The Importance of Becoming an Employer of Choice
As I talk with hiring managers and talent acquisition professionals, one of the reoccurring challenges they face is creating a strategy for driving the brightest and best talent to their company. A few years ago, companies were worried about “How good is our product or service? Is it better than the competition?” Don’t get me wrong, companies are still asking those questions; however, of equal importance is the question, “Are we a good company to work for?”
One of the most compelling advantages companies can have in today’s economy is the ability to recruit AND retain the industries brightest and best talent.
Talent has become the secret weapon. With talent that is innovative, creative, collaborative, and competitive, companies can create new and leading products, top-of-the-line services, improved business practices, and much more.
The company’s leadership ought to see becoming an employer of choice as a strategic imperative and critical differentiator in their market position.
So How Do You Create or Build on That Initiative?
Whether you want it or not, your company already has an employer brand. Is it the one you wish to have? How is it being socialized? Does it reflect what today’s employees are looking for in employers? Today’s workforce is looking for meaningful and challenging work. Millennials value company culture and core values more than any other generation and are demanding accessibility to leaders. Things like corporate social responsibility, diversity and inclusion, work-life balance, idea generation, engagement, and purpose rank high in things today’s generation looks for when considering who to work for.
Companies ought to evaluate their current values to determine if they reflect today’s demographics. It’s not enough to have the words on your company walls. Organizations should seek honest feedback about how their employees appraise their adherence to company values. A company’s best brand ambassadors are happy and motivated employees.
Ask yourself the following questions:
- Are my employees encouraged to take risks and think outside the box?
- Do they have a clear vision of where our company is headed?
- Do they view the leaders as authentic and transparent?
- Do they understand how the work they are doing contributes to the overall well-being of the company?
- Are we investing in and developing our employees to do more with the company?
- Do our employees feel like we care about their personal and professional well-being?
Employment branding is becoming critical from a business strategy perspective. According to the Harvard Business Review, 33% of business leaders are looking to build their global employer brand by 2020.
Where can you start building your employment brand?
A great place to start is by gathering information from your current employees. What are they saying about your company? What are they telling friends and family members about the organization? What do they want to see changed or improved upon? Once you’ve collected all of their responses, be sure to communicate your findings with your employees and engage them in creating strategies for change.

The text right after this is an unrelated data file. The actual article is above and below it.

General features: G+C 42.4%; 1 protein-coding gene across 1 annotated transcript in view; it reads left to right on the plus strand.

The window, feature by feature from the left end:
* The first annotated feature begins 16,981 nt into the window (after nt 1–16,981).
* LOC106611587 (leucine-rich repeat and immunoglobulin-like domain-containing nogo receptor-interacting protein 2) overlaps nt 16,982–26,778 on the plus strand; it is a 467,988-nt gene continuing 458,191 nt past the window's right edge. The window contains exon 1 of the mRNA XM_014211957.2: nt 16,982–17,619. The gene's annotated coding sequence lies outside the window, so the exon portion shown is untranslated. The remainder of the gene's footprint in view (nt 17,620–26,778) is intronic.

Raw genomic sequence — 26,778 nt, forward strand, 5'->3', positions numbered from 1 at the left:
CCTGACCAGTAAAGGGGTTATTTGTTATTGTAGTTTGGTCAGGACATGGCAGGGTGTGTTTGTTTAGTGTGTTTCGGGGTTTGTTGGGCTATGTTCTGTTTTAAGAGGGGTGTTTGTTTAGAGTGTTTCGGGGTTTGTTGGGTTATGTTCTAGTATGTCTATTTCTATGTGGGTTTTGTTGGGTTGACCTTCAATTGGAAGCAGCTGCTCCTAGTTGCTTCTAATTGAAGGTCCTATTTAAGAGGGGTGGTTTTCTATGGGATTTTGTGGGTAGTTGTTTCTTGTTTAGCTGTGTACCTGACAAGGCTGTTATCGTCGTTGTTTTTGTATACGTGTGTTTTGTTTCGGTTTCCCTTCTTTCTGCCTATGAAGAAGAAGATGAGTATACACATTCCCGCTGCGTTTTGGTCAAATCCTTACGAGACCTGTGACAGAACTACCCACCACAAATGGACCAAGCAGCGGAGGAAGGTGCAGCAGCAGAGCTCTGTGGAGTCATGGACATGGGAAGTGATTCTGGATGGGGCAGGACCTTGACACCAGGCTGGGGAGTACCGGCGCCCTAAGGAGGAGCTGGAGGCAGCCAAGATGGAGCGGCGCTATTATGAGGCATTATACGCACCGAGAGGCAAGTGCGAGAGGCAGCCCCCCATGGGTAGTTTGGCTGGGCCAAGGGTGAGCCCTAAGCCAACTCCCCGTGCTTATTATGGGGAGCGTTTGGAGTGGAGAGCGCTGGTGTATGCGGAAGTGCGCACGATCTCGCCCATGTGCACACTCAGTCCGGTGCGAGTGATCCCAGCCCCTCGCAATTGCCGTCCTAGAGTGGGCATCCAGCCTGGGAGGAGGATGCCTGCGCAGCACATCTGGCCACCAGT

Another step at building employment branding is to make certain your website tells your story about why someone would want to work there. Use real-life examples for case studies on employee engagement, professional progression, community involvement, etc. Use social media to broadcast your story, as well as to collect more information about what others are saying about your employment brand. This is not a-one-and-done exercise but rather a continuous process and evolution.
Lastly, don’t forget to promote your employment brand internally – it’s important not only to recruit top talent but to retain it once you have it. Remember, your competitors are marketing their brand to your people consistently. You need to as well!
Primary Drivers for Attracting and Retaining Talent
When you’re evaluating and improving your employment brand, it’s important to know what your targeted audience is looking for when searching for opportunities. My job as a recruiter dictates that I have many conversations with candidates, and in those conversations, they relay to me the elements of their job search most important to them.
The drivers that always come up include:
- Future Career Opportunity (is the person I will be working for able to add value to my career)
- Development Opportunity-where will I go after this position (internal to the new company or external to the next employer)
- Work-life Balance
- What is the mission and values of the company and how does the company contribute to society
- Total Rewards including compensation and non-financial forms of recognition for employees
- Stability/growth of the company
Find the Best Talent with Dee Lonn
By positioning your company as an employer of choice and keeping an eye on your employment brand, you’ll give yourself a boost in your recruiting and employee retention efforts. Don’t have time to search for the perfect candidate?
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